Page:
Milwaukee, Wis. – Now that Covid-19 vaccination recommendations for pediatric and teen populations have been extended, and as those restrictions continue to be lifted and change and it rolls out to more individuals around the country, BBB reminds people not to share a photo of your vaccination card on social media.
Remember, even a minimal amount of self-identifying information makes you vulnerable to identity theft and can help scammers create phony versions of the cards. There have even been reports of scammers offering fake vaccine cards for sale.
“You may be excited to share the news that you got the vaccine or the booster shot,” says Jim Temmer, BBB Serving Wisconsin CEO/president, “but do not post a picture of it, nor a selfie holding the card on Facebook, Instagram or another social media platform.”
The personal vaccine card has self-identifying information on it including your full name, birth date and information about where you got the vaccine. If your social media settings aren’t set high, you may be giving valuable information away making you vulnerable to scams. And that information is exposed for others to use to create and sell phony cards.
BBB recommends that you share safely on social media and offers these tips:
- Share your vaccine sticker or use a profile frame instead. If you want to post about your vaccine, there are safer ways to do it. You can share a photo of your vaccine sticker or set a frame around your profile picture.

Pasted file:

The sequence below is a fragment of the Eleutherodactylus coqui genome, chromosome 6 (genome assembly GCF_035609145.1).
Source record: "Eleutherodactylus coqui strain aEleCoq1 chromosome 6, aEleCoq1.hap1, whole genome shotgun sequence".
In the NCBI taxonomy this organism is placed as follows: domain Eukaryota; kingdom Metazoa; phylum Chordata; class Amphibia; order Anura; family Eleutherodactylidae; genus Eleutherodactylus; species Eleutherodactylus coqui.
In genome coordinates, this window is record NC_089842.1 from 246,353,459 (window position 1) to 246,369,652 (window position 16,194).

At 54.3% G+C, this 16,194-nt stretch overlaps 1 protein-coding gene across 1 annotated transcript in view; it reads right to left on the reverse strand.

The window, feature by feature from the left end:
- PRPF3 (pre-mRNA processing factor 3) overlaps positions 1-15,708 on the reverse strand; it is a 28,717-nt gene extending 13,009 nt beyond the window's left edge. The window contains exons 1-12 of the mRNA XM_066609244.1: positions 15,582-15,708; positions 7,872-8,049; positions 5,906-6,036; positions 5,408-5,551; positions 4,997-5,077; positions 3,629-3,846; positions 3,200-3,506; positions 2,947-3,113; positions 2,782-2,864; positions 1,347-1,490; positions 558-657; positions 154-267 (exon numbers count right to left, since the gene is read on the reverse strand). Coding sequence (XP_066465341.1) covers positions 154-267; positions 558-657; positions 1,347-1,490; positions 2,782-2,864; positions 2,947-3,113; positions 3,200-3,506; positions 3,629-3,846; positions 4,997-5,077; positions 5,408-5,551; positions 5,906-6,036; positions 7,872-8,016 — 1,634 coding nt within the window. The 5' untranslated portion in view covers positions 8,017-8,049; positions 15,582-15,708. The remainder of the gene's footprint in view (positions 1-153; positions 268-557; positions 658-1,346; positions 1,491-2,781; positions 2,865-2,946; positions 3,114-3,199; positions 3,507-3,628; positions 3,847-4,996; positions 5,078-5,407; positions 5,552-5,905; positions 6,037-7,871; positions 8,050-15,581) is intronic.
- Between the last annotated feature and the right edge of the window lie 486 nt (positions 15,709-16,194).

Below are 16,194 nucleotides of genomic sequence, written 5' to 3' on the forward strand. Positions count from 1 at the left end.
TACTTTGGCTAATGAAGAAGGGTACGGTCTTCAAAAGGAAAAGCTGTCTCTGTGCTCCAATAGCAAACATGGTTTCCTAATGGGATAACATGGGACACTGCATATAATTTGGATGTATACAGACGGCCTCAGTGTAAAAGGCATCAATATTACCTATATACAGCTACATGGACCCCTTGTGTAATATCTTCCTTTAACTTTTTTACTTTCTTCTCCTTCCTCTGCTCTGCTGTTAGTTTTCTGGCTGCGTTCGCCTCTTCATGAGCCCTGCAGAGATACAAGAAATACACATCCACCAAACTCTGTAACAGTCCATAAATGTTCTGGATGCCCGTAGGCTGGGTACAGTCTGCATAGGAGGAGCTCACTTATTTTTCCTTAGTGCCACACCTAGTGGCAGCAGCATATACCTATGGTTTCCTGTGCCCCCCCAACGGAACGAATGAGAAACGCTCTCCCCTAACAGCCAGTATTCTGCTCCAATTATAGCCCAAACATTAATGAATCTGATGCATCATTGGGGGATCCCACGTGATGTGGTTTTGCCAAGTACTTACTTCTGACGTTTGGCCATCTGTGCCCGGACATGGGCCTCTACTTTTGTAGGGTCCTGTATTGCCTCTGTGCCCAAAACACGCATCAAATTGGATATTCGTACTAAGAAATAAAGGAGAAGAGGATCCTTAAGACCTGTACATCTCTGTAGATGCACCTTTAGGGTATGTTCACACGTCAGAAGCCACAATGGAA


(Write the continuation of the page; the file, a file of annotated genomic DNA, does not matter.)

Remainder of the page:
- Review your security settings. Check your security settings on all social media platforms to see what you are sharing and with whom. If you only want friends and family to see your posts, be sure that’s how your privacy settings are configured.
- Be wary of answering popular social media prompts. Sharing your vaccine photo is just the latest social trend. Think twice before participating in other viral personal posts, such as listing all the cars you’ve owned (including makes/model years), favorite songs, and top 10 TV shows. Some of these “favorite things” are commonly used passwords or security questions.
Report scams to BBB Scam Tracker.
For an online version of the story click here.For more information or further inquiries, contact the Wisconsin BBB at www.bbb.org/wisconsin, 414-847-6000 or 1-800-273-1002. Consumers also can find more information about how to protect themselves from scams by following the Wisconsin BBB on Facebook, Twitter, Instagram and YouTube. ABOUT BBB: For more than 100 years, the Better Business Bureau has been helping people find businesses, brands and charities they can trust. In 2020, people turned to BBB more than 220 million times for BBB Business Profiles on 6.2 million businesses and Charity Reports on 11,000 charities, all available for free at BBB.org. There are local, independent BBBs across the United States, Canada and Mexico, including BBB Serving Wisconsin which was founded in 1939 and serves the state of Wisconsin.